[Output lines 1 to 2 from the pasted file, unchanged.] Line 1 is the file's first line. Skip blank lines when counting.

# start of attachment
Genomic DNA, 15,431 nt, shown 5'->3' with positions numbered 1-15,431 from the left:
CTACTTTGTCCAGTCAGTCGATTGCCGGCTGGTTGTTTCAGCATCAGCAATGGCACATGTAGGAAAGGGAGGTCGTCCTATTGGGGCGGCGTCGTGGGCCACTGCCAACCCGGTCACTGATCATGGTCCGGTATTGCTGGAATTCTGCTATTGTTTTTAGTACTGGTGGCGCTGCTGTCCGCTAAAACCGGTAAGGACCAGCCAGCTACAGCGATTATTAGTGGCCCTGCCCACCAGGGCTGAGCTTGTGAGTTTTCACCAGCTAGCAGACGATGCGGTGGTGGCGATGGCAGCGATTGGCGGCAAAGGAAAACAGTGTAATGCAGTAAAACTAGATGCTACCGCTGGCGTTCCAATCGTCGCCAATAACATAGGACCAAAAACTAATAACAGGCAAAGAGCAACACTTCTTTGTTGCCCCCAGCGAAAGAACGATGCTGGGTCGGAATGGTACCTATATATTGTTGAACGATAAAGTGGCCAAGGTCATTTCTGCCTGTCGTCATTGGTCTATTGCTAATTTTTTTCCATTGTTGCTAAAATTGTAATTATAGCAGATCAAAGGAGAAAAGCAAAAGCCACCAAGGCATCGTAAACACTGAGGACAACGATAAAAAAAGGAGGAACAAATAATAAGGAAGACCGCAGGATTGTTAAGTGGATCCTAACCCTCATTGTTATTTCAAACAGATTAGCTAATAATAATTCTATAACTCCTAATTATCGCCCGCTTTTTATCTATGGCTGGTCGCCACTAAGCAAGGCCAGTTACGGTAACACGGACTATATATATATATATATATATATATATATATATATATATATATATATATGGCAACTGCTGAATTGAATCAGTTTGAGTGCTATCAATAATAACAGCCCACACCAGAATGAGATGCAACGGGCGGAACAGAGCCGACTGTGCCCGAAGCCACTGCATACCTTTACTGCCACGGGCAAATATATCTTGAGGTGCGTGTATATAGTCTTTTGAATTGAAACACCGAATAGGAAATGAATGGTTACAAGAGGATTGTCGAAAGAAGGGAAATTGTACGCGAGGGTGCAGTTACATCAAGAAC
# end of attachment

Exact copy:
Genomic DNA, 15,431 nt, shown 5'->3' with positions numbered 1-15,431 from the left:
CTACTTTGTCCAGTCAGTCGATTGCCGGCTGGTTGTTTCAGCATCAGCAATGGCACATGTAGGAAAGGGAGGTCGTCCTATTGGGGCGGCGTCGTGGGCCACTGCCAACCCGGTCACTGATCATGGTCCGGTATTGCTGGAATTCTGCTATTGTTTTTAGTACTGGTGGCGCTGCTGTCCGCTAAAACCGGTAAGGACCAGCCAGCTACAGCGATTATTAGTGGCCCTGCCCACCAGGGCTGAGCTTGTGAGTTTTCACCAGCTAGCAGACGATGCGGTGGTGGCGATGGCAGCGATTGGCGGCAAAGGAAAACAGTGTAATGCAGTAAAACTAGATGCTACCGCTGGCGTTCCAATCGTCGCCAATAACATAGGACCAAAAACTAATAACAGGCAAAGAGCAACACTTCTTTGTTGCCCCCAGCGAAAGAACGATGCTGGGTCGGAATGGTACCTATATATTGTTGAACGATAAAGTGGCCAAGGTCATTTCTGCCTGTCGTCATTGGTCTATTGCTAATTTTTTTCCATTGTTGCTAAAATTGTAATTATAGCAGATCAAAGGAGAAAAGCAAAAGCCACCAAGGCATCGTAAACACTGAGGACAACGATAAAAAAAGGAGGAACAAATAATAAGGAAGACCGCAGGATTGTTAAGTGGATCCTAACCCTCATTGTTATTTCAAACAGATTAGCTAATAATAATTCTATAACTCCTAATTATCGCCCGCTTTTTATCTATGGCTGGTCGCCACTAAGCAAGGCCAGTTACGGTAACACGGACTATATATATATATATATATATATATATATATATATATATATATATATATGGCAACTGCTGAATTGAATCAGTTTGAGTGCTATCAATAATAACAGCCCACACCAGAATGAGATGCAACGGGCGGAACAGAGCCGACTGTGCCCGAAGCCACTGCATACCTTTACTGCCACGGGCAAATATATCTTGAGGTGCGTGTATATAGTCTTTTGAATTGAAACACCGAATAGGAAATGAATGGTTACAAGAGGATTGTCGAAAGAAGGGAAATTGTACGCGAGGGTGCAGTTACATCAAGAAC